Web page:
Sunday, 4 November 2012

Parlor Culture

Today's thousand dollar question: does making intellectualism "fashionable" strip it of its value?

Some quick flashbacks:

Medieval times: intellectualism not fashionable; mostly monks actively pursuing and preserving knowledge, everyone else too busy waving swords/fighting dragons

Renaissance: new sorts of intellectualism rising, but often more dangerous than fashionable, re: conflicts with church

Enlightenment right through to the Victorian era: intellectualism all the rage. High fashion. Parlor culture, involving getting a bunch of "intellectuals" and "artists" together in a room to be self-important. That's not really fair : a lot of really good works came out of this time, but there were also a lot of intellectual posers drifting around, it seems.

1920's: A criticism of this sort of fashionable intellectualism from T.S. Eliot :

In the room the women come and go        35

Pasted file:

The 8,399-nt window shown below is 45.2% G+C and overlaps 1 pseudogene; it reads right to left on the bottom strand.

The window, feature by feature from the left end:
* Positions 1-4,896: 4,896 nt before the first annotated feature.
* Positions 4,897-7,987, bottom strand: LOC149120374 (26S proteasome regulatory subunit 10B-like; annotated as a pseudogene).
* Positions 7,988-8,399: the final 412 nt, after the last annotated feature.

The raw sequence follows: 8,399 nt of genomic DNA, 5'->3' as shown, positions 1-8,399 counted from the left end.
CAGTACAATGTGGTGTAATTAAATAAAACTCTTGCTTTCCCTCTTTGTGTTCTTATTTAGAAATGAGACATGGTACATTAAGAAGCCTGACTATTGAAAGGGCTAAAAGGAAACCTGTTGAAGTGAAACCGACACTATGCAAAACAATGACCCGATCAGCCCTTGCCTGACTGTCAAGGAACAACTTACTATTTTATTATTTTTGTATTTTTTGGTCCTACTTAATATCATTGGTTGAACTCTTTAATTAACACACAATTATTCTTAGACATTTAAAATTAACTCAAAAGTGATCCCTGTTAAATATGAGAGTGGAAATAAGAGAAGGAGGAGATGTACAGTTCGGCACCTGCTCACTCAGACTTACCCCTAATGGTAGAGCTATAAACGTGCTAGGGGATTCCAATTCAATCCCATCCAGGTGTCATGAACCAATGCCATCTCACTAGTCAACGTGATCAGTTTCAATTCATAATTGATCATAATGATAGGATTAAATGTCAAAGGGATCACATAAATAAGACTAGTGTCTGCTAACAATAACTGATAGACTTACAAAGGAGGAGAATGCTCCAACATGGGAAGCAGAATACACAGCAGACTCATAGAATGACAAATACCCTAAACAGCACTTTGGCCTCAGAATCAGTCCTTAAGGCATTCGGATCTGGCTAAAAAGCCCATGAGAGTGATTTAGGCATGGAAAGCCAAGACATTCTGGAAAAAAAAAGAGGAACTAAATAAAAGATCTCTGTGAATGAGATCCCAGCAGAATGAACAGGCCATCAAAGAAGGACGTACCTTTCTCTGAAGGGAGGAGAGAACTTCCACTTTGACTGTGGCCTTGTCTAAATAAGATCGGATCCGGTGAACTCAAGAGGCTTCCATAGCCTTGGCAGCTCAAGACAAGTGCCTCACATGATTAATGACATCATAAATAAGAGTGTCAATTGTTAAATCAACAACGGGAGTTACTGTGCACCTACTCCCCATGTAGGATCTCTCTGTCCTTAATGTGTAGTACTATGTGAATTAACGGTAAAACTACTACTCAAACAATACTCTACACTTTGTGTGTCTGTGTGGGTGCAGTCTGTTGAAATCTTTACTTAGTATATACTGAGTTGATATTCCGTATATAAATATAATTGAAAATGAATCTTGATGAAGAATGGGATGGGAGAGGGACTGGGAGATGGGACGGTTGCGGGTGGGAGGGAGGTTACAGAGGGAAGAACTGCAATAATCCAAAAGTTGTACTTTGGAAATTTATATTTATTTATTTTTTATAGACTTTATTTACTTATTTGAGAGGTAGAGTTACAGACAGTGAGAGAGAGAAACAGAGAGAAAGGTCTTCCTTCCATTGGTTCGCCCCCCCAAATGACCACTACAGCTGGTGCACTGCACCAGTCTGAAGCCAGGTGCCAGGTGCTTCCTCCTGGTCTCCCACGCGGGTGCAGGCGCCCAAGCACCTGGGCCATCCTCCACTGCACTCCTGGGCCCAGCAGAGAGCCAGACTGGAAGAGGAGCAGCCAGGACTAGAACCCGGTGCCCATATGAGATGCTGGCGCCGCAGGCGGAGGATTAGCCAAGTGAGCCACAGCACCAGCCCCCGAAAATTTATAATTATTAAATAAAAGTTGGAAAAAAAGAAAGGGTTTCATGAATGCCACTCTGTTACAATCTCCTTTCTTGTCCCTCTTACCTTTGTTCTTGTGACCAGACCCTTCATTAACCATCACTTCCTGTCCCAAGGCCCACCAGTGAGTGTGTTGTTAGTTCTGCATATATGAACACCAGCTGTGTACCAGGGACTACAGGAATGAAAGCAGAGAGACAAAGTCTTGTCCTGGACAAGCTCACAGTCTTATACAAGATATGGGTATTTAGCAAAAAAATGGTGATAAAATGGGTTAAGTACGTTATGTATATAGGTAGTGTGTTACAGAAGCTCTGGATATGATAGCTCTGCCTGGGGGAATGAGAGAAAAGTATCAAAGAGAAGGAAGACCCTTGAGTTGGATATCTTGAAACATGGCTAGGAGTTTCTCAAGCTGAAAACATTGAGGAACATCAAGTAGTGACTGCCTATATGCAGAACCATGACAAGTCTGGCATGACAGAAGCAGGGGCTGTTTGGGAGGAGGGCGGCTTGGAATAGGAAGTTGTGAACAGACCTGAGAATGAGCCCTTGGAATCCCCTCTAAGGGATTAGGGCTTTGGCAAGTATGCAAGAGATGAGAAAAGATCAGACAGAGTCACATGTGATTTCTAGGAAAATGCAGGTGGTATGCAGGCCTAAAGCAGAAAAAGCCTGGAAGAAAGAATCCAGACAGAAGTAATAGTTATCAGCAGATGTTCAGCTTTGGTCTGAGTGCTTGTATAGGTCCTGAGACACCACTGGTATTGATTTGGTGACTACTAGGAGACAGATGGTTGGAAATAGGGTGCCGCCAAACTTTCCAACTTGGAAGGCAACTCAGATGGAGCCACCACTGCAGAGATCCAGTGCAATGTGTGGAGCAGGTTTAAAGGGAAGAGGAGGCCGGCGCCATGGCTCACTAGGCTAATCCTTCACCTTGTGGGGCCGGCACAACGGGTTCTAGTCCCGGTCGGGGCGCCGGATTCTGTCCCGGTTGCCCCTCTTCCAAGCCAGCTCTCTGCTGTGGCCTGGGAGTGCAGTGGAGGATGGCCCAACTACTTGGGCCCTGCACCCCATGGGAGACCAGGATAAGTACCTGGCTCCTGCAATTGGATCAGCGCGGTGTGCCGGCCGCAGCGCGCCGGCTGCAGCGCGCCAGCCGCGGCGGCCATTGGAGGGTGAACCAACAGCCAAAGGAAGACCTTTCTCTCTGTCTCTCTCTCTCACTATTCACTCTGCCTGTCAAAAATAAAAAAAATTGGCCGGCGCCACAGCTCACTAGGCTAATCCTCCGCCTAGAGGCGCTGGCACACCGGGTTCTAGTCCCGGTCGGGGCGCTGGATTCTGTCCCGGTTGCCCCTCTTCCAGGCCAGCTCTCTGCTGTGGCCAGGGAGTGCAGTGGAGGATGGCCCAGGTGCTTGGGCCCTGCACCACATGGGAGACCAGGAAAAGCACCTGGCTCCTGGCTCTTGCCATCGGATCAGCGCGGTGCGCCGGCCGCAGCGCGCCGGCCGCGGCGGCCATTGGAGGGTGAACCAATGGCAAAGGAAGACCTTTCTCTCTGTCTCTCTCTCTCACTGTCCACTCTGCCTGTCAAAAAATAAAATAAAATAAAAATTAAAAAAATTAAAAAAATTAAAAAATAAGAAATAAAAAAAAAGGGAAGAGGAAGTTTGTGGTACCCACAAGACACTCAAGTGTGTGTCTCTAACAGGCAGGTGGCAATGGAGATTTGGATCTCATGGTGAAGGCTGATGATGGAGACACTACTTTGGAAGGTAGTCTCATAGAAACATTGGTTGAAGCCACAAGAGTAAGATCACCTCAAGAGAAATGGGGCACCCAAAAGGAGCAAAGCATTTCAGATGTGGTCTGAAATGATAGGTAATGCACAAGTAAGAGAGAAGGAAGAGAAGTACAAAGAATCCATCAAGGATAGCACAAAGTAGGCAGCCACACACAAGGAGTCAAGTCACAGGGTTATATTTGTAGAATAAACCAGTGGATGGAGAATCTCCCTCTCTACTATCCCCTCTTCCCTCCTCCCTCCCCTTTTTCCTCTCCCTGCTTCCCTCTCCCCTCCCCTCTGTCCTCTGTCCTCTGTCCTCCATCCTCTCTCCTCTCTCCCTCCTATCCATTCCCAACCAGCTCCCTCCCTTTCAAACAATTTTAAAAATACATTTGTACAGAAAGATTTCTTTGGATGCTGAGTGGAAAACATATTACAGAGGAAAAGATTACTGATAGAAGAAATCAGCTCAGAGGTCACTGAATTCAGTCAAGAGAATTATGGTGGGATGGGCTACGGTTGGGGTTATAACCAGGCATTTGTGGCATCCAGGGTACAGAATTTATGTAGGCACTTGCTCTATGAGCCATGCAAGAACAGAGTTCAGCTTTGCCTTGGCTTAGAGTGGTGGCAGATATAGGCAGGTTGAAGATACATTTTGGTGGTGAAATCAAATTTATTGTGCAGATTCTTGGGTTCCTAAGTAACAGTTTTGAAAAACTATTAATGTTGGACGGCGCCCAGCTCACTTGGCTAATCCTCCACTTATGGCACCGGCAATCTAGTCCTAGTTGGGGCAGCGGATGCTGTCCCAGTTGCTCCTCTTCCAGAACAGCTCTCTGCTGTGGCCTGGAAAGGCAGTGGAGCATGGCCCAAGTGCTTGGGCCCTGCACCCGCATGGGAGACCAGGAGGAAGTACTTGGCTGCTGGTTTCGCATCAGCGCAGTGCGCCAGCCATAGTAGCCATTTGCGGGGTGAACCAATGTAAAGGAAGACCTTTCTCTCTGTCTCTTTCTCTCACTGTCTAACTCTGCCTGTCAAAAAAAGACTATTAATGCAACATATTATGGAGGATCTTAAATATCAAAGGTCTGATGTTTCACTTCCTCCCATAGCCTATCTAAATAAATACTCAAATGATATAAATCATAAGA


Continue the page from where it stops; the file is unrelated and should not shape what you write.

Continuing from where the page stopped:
Talking of Michelangelo.
For I have known them all already, known them all:
Have known the evenings, mornings, afternoons,        50
I have measured out my life with coffee spoons;
I know the voices dying with a dying fall
Beneath the music from a farther room.
  So how should I presume?

Now: Parlor is long dead, but we have Hipsters. Think about it. And the need for higher education. Think about that, too. Steampunk = a nostalgia for parlor culture? The most intelligent among us have become chronically more vulgar , and tend to hate the academic institutions that give us the words to hate with (less now maybe, more in the nineties). 

I haven't really worked out what I want to say about this in my head, so I'm just throwing down some fragments of what's rattling around in there. Maybe I'll follow up with  an actual post, later. 

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